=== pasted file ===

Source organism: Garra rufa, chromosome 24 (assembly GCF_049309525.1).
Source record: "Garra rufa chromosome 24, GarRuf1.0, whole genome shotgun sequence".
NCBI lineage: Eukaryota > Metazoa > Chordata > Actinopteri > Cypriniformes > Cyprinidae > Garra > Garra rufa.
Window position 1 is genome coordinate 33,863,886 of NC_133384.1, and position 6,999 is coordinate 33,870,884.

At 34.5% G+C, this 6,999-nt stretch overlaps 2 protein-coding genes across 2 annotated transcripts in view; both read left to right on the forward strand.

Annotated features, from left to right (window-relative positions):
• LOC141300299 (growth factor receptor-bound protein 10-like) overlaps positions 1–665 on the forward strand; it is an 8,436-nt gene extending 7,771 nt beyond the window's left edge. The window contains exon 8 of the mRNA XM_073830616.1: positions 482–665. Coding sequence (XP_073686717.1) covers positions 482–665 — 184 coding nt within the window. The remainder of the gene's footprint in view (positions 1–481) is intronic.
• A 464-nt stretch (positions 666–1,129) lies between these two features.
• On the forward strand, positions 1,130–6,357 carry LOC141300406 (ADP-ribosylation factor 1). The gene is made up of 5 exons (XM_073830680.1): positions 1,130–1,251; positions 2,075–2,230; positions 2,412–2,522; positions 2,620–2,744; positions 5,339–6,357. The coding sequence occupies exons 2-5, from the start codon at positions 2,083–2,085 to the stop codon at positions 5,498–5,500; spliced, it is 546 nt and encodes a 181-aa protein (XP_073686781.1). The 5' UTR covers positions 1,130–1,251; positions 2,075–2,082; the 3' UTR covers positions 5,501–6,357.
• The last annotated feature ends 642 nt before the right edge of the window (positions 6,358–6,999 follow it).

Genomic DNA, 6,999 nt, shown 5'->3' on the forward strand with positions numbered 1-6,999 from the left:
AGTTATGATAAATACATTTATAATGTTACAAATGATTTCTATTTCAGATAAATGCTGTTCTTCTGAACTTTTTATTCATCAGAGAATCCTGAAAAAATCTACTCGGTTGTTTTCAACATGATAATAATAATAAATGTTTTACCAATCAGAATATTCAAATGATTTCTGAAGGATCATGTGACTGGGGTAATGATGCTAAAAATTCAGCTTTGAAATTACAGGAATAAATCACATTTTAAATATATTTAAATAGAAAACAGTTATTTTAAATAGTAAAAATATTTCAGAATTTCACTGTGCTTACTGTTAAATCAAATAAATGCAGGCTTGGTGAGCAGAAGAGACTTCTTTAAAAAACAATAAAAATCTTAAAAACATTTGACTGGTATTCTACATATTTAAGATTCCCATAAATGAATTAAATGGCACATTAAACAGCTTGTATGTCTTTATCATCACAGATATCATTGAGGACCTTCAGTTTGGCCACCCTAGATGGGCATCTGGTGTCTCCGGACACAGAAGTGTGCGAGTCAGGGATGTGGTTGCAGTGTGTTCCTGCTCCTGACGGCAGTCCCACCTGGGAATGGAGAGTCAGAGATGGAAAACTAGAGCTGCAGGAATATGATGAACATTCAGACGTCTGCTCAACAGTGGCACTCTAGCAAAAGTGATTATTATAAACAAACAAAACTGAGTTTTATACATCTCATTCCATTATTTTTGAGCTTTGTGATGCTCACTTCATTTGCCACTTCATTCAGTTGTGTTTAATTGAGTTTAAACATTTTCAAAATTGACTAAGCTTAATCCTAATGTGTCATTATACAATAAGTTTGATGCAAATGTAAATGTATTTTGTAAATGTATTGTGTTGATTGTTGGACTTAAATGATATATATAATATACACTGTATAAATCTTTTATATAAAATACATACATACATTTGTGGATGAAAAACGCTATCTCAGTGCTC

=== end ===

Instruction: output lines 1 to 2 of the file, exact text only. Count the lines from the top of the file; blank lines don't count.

Source organism: Garra rufa, chromosome 24 (assembly GCF_049309525.1).
Source record: "Garra rufa chromosome 24, GarRuf1.0, whole genome shotgun sequence".